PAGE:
Micro Focus Dimensions RM: accelerating definition of medical device interoperability.
“We are collaborating with medical practitioners and device manufacturers to visualize, organize and prioritize the requirements that will define the future of device interoperability. For MDPnP.org the requirements are the product, and Serena (now part of Micro Focus) has provided the perfect wrapper.”
The MD PnP program (MdPnP.org), established in 2004, is a leader in the development of the concepts and capabilities necessary for the integrated clinical environments of the future. This team of biomedical and software engineers has been working with clinicians to accelerate the adoption of medical device interoperability by changing expectations through demonstration together with the adoption of a set of interoperability building blocks: use cases, standards, and open research conducted in a neutral lab environment.
For a decade the requirements for this program were managed by a brilliant and dedicated MD using what he hoped might be the latest version in a long line of Excel spreadsheets. In 2013 the team began the search for a better requirements management solution; in March of 2014 MD PnP selected Dimensions RM. Six months later, the team used RM to review, approve, and publish the first version of “System Requirements from a Clinical User Perspective.”
“Now,” says Mr. Richard Schrenker, clinical engineer, “we know where our requirements are.”
A patient lying in intensive care can be connected to as many as 15 devices, each one— individually—logging and interpreting data; some silently and some with a whoosh, a beep, or a ping. Alerts bring clinical staff running, often for nothing, while the real alerts, those that might be raised by an immediate and automated reading of the combined data, do not come. The problem is that the ability to combine that data, the infamous ‘patient black box,’ has not yet been realized. The “Medical Device Plug and Play” interoperability program is working toward eliminating technology related issues through the definition and adoption of open standards and technologies that will result in ICE (Integrated Clinical Environments).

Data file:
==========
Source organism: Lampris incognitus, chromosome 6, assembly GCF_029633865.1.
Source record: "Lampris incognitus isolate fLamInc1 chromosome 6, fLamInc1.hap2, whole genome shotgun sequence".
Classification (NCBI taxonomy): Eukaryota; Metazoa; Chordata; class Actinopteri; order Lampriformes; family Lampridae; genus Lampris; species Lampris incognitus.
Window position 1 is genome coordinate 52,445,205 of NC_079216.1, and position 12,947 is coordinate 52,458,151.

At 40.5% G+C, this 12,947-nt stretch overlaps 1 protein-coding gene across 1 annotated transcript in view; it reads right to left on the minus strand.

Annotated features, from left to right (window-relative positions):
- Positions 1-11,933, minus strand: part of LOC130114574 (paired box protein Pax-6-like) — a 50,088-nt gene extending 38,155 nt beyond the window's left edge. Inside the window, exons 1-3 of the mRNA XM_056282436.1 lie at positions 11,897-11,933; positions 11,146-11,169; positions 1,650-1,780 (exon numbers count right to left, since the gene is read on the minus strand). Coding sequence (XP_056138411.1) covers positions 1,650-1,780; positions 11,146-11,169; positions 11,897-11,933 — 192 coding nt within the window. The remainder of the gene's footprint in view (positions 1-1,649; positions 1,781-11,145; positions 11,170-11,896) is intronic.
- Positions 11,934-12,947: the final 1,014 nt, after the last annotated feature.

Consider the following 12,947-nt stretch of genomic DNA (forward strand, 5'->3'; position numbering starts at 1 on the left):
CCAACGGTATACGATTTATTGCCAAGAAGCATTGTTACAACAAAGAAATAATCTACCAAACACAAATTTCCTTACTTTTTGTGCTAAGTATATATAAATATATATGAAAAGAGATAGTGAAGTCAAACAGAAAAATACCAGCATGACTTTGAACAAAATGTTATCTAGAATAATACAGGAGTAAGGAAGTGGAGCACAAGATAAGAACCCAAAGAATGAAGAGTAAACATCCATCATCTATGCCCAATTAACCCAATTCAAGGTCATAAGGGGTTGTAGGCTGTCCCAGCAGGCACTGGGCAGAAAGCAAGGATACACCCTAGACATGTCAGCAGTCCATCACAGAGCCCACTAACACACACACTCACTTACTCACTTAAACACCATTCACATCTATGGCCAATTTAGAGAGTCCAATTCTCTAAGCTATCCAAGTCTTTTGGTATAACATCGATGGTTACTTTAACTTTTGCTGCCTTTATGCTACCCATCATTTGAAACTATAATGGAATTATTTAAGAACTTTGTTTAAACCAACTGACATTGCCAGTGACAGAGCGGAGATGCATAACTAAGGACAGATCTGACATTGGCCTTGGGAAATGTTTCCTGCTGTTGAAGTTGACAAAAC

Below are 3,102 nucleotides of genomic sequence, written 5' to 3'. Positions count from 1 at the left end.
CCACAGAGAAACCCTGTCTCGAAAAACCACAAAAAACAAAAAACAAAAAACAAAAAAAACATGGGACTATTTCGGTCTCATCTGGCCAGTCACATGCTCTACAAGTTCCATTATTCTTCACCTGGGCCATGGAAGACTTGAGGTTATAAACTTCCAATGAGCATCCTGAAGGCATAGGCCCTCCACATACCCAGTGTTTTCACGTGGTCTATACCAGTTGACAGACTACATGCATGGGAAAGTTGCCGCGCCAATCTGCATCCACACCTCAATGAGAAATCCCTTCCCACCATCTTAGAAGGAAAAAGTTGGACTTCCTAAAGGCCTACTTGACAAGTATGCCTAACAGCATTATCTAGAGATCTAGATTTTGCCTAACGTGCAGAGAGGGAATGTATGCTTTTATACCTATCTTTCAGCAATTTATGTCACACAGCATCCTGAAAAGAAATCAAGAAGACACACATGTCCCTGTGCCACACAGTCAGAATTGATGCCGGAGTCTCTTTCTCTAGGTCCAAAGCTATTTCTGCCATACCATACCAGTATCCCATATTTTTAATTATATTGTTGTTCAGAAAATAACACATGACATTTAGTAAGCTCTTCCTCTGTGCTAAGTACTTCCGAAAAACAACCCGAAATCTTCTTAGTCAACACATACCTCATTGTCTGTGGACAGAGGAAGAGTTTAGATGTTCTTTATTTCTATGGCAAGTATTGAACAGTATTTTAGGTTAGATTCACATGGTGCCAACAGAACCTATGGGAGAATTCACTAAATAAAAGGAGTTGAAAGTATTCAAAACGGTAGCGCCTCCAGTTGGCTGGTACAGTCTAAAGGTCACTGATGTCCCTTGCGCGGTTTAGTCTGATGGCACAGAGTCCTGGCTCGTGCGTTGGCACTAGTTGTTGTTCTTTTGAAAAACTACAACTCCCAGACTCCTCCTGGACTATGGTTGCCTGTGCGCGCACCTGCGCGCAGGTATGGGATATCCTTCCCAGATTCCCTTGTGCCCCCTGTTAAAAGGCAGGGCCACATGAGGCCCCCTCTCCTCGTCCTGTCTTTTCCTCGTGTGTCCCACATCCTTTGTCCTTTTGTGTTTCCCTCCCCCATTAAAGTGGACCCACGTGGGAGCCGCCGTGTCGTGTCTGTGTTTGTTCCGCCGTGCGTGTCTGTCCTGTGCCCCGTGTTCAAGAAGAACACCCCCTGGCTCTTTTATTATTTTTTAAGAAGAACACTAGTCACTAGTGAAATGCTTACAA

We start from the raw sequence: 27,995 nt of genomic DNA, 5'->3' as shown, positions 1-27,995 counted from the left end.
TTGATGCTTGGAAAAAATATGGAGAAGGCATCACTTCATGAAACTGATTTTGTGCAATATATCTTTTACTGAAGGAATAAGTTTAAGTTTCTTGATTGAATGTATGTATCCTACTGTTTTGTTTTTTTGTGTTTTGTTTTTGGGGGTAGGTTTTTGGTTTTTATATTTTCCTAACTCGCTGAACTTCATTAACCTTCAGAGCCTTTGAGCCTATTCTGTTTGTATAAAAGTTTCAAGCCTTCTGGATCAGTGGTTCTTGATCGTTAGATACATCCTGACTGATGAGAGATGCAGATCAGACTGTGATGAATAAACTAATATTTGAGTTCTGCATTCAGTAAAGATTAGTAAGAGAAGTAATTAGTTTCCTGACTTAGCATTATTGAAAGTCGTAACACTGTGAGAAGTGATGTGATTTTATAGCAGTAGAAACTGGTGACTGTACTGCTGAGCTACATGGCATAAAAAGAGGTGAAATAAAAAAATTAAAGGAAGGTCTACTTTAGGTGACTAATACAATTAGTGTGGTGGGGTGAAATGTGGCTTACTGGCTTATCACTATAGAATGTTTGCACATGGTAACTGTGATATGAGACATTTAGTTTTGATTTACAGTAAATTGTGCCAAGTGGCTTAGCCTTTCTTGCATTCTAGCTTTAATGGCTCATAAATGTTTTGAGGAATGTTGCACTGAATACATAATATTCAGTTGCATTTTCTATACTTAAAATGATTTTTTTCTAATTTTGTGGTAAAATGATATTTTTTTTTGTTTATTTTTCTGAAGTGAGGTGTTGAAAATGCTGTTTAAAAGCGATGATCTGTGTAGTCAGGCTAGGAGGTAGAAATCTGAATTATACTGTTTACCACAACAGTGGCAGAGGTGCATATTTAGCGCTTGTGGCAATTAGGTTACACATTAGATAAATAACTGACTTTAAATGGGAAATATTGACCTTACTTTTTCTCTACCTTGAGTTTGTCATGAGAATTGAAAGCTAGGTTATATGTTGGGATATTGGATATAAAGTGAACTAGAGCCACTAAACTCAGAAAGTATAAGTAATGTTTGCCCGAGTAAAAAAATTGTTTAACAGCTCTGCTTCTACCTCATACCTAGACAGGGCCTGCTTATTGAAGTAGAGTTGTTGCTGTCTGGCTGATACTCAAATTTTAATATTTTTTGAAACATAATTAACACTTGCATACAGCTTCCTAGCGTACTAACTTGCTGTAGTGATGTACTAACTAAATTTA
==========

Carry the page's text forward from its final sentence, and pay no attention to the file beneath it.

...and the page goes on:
Those involved realize that after years of building and testing, it is the requirements that will define their final product. They knew that they required a solution capable of collecting requirements, from high-level clinical to technical system detail, using an application that would be both accessible and useful to doctors and nurses and software engineers.
Most requirement management tools focus on document management. Typically, it is a document that is imported, broken down, and segmented into information, requirements, and attributes before it is reviewed and managed by analysts and software engineers. Such a solution would never work for MD PnP.
This team needed to define and maintain requirements that could be collected and reviewed using methods that would maintain accessibility to medical professionals, regulatory and standards groups, as well as hardware and software engineers. And that wasn’t all; they needed to:
Someone said, “This is all so clear” just halfway through the first presentation, and before the month was out, the decision was made.
With help from RM professional services, the organization moved their requirements from Microsoft to Micro Focus control in five days. At the end of 10 days team members were reviewing and updating requirements, basking in the ability to visualize the use case breakdown, to check history, and to show traceability
Senior members of the MD PnP team presented their solution at Serena (now part of Micro Focus) xChange 2015. They are now working with standards groups and medical partners to expand the use of Dimensions RM in the medical device community.